The Manc - The story behind Manchester's original drunken pub brawler 'Spanking Roger'"

The story behind Manchester’s original drunken pub brawler ‘Spanking Roger’

Kampus

“Aytoun” will ring a bell for many Mancunians.

A city centre street, a former student campus, and a weird spelling arrangement guaranteeing at least three different types of pronunciation, “Aytoun” is a prevalent and peculiar name with an even bigger, weirder history.

Indeed, the real Mr Aytoun himself barely ever went by his surname. He was actually better known as “Spanking Roger”.

Wikipedia

A Scottish war hero who fought in the Great Siege of Gibraltar in the 1700s, Roger Aytoun moved to the North-West after marrying a widow thirty years his senior.

At 6ft 4”, Aytoun cut a imposing figure, and when wealthy Manchester widow, Barbara Minshull, laid eyes on him at Kersal Races, she was besotted.

The pair eloped amid uproar from the local community - which was only exacerbated by Aytoun’s embarrassing behaviour.

He might have looked suave in his soldier’s uniform (and he knew it, too), but Aytoun was a troubled, prickly character to say the least.

The Major General actually got so drunk on his wedding day that guests had to prop him up during the ceremony, and after tying the knot he spent his subsequent years squandering the inherited fortune on gambling.

But despite his love for games of chance and alcohol, there was nothing Aytoun adored more than fighting.

He’d get into a scrap at almost every opportunity - even using it as a method of recruitment for his regiment. If Aytoun successfully beat his opponent, they’d have to join him at war. Simple.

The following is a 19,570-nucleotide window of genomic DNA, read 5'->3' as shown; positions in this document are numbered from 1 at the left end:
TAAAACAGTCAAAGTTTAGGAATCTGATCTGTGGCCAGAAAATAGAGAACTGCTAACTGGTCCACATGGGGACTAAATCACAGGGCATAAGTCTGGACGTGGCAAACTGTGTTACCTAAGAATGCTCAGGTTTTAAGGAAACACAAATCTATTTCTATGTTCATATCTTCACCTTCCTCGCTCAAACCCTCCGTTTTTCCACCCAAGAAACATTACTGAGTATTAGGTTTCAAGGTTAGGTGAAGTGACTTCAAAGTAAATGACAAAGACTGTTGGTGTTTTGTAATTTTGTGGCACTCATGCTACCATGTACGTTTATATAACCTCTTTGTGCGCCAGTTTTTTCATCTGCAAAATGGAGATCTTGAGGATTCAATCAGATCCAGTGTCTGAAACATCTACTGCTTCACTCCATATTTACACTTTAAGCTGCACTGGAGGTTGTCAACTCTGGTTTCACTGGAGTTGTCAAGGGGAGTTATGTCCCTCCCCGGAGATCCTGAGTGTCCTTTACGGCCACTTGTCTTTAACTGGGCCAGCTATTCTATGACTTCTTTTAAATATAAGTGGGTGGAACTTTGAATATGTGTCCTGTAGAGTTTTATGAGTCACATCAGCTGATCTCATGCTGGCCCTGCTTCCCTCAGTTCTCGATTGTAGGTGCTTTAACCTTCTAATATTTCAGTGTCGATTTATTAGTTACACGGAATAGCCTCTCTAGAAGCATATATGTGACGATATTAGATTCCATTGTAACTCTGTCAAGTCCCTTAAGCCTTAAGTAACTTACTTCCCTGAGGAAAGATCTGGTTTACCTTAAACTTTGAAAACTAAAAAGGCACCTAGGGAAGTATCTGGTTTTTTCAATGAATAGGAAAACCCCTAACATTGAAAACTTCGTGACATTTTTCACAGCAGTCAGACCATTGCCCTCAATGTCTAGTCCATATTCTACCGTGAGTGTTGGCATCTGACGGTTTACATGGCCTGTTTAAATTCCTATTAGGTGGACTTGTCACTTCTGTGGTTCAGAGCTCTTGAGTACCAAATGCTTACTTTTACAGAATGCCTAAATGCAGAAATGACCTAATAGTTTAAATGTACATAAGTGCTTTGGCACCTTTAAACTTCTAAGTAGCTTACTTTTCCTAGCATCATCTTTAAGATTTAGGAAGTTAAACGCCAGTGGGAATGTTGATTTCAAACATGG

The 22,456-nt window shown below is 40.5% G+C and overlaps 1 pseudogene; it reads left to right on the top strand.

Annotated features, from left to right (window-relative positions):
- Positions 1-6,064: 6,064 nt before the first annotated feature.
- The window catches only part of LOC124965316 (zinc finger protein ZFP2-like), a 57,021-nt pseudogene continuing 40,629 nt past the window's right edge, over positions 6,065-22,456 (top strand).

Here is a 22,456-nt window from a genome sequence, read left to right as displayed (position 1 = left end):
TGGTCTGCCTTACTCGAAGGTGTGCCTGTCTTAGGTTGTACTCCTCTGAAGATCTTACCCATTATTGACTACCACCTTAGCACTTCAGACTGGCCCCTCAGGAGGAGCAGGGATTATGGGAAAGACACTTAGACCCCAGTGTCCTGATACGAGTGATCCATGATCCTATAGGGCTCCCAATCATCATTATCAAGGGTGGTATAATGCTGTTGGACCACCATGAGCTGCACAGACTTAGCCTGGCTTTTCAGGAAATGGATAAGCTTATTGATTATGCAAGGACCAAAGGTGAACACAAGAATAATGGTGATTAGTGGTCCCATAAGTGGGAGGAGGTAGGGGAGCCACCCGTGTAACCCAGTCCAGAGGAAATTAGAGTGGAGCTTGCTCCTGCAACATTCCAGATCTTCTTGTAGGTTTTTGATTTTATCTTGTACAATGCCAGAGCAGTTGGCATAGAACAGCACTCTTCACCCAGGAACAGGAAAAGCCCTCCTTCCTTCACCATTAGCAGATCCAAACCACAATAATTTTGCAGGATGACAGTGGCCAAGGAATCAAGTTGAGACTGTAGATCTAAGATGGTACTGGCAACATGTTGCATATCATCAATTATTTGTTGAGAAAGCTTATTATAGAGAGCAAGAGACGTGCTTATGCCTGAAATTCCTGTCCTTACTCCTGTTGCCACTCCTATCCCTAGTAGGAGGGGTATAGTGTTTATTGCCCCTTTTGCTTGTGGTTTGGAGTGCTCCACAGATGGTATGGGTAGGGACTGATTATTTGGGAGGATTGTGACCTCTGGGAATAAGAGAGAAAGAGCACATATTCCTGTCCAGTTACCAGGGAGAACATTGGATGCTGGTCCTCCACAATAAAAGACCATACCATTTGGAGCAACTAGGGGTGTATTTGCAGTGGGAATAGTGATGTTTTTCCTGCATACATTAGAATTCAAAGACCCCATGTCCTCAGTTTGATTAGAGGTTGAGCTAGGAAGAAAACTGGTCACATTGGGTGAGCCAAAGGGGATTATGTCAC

It was this unrelenting appetite for a big old brawl that earned Aytoun the nickname “Spanking Roger”.

Capital & Centric

Both Aytoun and his wife Minshull are remembered in Manchester with road signs, and the land they once owned is still there now. Today, it’s the site of KAMPUS - a revolutionary joint venture from Capital & Centric and HBD Developers.

Reluctant to erase famously entertaining figures from Manchester history, KAMPUS have chosen to retain key architectural elements from past centuries in their surroundings - ensuring residents and visitors remain in tune with the city’s remarkable past.

KAMPUS don’t want to lose these great stories - but they do want to create new ones.

Their development is opening amid great excitement this year, marking a new chapter for city centre living with some rare green space, independent retail stores, and more than a hint of history intact within its walls.

Read more about the community they are creating by visiting their website.

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